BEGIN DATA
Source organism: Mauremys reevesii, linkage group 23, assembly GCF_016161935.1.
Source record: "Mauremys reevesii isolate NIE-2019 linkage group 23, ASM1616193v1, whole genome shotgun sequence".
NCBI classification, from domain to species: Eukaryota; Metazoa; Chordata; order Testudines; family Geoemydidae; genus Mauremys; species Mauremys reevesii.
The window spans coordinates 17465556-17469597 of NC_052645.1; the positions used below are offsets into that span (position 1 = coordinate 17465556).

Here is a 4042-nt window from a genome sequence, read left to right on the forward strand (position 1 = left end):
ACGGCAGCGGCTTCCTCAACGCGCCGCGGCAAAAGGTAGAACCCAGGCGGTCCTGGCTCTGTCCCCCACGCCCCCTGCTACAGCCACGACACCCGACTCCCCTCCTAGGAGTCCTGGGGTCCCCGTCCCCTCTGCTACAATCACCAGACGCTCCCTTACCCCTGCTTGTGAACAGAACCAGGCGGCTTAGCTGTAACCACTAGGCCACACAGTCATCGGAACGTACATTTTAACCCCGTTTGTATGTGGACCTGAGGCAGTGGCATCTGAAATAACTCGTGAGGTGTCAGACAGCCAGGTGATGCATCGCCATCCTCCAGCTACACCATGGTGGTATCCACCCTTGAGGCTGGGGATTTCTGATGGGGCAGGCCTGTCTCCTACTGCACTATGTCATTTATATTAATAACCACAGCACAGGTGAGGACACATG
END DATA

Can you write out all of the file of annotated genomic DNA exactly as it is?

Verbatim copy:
Source organism: Mauremys reevesii, linkage group 23, assembly GCF_016161935.1.
Source record: "Mauremys reevesii isolate NIE-2019 linkage group 23, ASM1616193v1, whole genome shotgun sequence".
NCBI classification, from domain to species: Eukaryota; Metazoa; Chordata; order Testudines; family Geoemydidae; genus Mauremys; species Mauremys reevesii.
The window spans coordinates 17465556-17469597 of NC_052645.1; the positions used below are offsets into that span (position 1 = coordinate 17465556).

Here is a 4042-nt window from a genome sequence, read left to right on the forward strand (position 1 = left end):
ACGGCAGCGGCTTCCTCAACGCGCCGCGGCAAAAGGTAGAACCCAGGCGGTCCTGGCTCTGTCCCCCACGCCCCCTGCTACAGCCACGACACCCGACTCCCCTCCTAGGAGTCCTGGGGTCCCCGTCCCCTCTGCTACAATCACCAGACGCTCCCTTACCCCTGCTTGTGAACAGAACCAGGCGGCTTAGCTGTAACCACTAGGCCACACAGTCATCGGAACGTACATTTTAACCCCGTTTGTATGTGGACCTGAGGCAGTGGCATCTGAAATAACTCGTGAGGTGTCAGACAGCCAGGTGATGCATCGCCATCCTCCAGCTACACCATGGTGGTATCCACCCTTGAGGCTGGGGATTTCTGATGGGGCAGGCCTGTCTCCTACTGCACTATGTCATTTATATTAATAACCACAGCACAGGTGAGGACACATG